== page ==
On Dec. 20, 2012, a delegation from the SLA faction headed by Minnawi paid a visit to the UNAMID outpost in Khor Abeche, where the delegation acknowledged that the faction had occasionally fired on UNAMID troops, saying these incidents were accidents. "They admitted that sometimes they open fire on UNAMID -- mistaking them for [Sudanese government] convoys," according to the report. "They also accused UNAMID of not sending enough reports of the facts and happenings in Darfur (such as burning of villages and murder cases) to higher authorities." UNAMID, they noted, "was supposed to be a neutral body."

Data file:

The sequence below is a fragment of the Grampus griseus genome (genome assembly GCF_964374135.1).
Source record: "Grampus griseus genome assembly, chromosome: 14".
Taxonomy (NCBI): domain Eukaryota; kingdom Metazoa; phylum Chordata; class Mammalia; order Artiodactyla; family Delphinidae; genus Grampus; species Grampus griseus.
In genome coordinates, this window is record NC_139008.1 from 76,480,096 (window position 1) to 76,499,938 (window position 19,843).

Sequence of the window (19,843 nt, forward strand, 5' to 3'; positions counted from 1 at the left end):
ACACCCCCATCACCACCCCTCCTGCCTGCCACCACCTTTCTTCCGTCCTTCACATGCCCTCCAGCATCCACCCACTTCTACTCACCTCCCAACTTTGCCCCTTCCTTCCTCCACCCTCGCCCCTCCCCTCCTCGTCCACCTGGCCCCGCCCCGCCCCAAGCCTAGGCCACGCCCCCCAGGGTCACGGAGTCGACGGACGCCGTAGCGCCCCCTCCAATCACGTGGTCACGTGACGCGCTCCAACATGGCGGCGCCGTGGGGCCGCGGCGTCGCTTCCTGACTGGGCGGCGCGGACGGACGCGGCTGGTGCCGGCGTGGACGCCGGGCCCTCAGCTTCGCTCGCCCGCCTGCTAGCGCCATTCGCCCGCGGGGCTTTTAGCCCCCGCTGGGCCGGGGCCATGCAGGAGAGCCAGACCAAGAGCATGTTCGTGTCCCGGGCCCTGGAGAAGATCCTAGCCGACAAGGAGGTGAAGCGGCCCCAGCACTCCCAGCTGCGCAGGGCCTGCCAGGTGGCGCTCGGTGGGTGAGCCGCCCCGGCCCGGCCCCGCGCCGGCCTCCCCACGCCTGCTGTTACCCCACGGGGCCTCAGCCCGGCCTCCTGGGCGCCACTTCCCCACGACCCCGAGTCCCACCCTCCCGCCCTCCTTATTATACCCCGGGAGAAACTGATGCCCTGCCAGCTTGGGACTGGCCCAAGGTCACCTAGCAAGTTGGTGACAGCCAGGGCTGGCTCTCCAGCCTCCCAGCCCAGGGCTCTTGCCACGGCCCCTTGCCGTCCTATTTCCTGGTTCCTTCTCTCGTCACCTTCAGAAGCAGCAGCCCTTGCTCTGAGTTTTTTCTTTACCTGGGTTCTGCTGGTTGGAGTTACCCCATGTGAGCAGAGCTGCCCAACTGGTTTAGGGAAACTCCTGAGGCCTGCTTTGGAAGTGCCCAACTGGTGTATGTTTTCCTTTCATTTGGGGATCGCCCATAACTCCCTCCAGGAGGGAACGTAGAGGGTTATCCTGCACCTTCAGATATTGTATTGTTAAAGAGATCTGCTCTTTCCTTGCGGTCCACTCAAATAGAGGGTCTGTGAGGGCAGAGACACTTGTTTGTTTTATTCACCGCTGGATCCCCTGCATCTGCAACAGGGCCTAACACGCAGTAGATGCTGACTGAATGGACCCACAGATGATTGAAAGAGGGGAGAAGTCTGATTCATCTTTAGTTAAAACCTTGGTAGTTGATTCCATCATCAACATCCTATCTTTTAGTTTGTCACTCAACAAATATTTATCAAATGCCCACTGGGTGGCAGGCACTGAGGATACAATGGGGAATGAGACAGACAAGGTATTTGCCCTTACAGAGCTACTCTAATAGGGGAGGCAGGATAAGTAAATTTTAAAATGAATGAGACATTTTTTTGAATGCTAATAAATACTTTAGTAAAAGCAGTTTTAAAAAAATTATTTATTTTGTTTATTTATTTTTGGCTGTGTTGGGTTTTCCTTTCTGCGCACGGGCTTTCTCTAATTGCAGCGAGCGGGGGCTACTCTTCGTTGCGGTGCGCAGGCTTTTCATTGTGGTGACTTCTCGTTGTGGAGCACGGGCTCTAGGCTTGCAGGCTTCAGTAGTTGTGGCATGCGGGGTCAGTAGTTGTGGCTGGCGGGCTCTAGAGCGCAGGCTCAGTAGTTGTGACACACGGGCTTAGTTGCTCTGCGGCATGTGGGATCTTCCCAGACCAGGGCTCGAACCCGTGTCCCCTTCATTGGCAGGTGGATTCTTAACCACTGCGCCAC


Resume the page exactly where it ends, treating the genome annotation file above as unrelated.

Fatou Bensouda, the chief prosecutor for the International Criminal Court, recently voiced frustration at Sudan's failure to adequately investigate crimes against peacekeepers, and she prodded the U.N. and African Union to share their own internal investigations with her office. "Attacks on peacekeepers appear to have become the norm with a record number of 57 killings," Bensouda told the U.N. Security Council in December, noting that attacks against peacekeepers are a crime under the Rome Statute, which established the court. "Sadly, not enough seems to have been done to identify those responsible, despite the repeated insistence of the United Nations and the African Union that the government of Sudan must duly investigate."